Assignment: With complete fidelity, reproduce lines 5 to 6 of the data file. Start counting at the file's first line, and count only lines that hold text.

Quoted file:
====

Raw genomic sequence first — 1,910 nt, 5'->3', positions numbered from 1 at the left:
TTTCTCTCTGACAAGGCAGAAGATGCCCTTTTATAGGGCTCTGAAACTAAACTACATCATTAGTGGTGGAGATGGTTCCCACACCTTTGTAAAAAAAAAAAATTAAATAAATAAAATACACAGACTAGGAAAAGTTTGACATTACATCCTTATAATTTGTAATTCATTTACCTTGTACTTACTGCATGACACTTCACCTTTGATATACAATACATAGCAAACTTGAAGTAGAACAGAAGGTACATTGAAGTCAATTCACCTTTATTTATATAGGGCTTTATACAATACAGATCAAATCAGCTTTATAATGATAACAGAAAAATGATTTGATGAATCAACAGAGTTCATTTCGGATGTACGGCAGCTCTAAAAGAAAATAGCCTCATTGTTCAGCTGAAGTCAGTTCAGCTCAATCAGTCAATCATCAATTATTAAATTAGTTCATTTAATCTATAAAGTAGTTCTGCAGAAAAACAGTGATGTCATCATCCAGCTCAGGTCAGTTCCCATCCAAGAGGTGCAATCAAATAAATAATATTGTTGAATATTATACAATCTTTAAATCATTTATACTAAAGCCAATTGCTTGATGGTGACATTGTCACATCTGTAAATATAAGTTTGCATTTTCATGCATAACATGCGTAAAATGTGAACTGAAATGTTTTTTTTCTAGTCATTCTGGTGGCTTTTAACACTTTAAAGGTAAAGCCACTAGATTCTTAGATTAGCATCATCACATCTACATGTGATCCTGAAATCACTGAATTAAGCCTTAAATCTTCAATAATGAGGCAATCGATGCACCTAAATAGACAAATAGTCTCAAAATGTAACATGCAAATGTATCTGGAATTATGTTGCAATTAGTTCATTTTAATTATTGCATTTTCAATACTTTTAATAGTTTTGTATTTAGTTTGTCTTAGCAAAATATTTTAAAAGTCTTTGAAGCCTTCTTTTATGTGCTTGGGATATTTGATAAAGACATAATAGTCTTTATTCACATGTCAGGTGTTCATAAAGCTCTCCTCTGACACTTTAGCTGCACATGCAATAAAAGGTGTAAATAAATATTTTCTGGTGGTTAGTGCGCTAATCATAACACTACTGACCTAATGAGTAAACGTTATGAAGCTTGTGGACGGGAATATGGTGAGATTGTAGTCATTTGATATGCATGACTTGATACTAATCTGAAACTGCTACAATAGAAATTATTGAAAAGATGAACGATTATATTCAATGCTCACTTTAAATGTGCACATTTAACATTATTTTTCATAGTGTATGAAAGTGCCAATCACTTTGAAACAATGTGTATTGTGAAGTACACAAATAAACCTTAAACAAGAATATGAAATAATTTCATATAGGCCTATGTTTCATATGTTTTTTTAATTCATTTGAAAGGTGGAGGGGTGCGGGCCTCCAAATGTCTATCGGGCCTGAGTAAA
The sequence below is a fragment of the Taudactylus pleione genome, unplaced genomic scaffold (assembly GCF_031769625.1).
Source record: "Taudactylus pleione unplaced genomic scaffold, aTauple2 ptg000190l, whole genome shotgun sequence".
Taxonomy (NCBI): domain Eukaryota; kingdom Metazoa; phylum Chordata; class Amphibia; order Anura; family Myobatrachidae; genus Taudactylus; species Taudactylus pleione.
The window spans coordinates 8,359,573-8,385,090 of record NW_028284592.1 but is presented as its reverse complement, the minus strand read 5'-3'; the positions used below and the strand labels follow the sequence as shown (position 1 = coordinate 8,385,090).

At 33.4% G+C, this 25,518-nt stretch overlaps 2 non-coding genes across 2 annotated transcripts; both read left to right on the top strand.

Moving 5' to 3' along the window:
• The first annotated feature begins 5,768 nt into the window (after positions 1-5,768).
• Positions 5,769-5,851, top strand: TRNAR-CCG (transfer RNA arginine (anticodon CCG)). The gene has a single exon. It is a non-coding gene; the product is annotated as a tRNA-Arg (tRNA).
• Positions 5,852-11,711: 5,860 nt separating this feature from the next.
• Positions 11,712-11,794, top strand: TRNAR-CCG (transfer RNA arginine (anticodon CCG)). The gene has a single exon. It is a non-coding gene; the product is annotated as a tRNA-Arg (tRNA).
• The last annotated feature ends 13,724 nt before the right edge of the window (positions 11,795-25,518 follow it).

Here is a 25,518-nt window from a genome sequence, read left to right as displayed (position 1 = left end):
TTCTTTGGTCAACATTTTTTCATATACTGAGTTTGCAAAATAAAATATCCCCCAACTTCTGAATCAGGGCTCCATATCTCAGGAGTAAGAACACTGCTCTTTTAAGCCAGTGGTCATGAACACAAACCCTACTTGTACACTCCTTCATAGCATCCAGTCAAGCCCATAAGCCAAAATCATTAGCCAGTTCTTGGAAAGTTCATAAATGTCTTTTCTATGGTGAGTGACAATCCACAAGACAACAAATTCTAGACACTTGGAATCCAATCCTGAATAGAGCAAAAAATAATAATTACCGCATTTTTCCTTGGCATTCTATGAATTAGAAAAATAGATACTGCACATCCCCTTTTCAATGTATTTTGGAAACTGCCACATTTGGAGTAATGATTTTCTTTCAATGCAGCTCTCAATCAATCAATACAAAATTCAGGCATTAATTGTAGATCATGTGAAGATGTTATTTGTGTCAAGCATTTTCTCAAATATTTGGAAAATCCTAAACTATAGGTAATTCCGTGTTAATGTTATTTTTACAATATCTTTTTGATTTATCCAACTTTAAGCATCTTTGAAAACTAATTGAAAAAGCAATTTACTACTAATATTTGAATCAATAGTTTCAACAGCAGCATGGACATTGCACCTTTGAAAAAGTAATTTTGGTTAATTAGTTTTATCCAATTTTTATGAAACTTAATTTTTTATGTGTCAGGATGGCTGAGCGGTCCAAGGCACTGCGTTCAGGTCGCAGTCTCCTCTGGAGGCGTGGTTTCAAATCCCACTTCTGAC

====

Taxonomy (NCBI): domain Eukaryota; kingdom Metazoa; phylum Chordata; class Amphibia; order Anura; family Myobatrachidae; genus Taudactylus; species Taudactylus pleione.
The window spans coordinates 8,359,573-8,385,090 of record NW_028284592.1 but is presented as its reverse complement, the minus strand read 5'-3'; the positions used below and the strand labels follow the sequence as shown (position 1 = coordinate 8,385,090).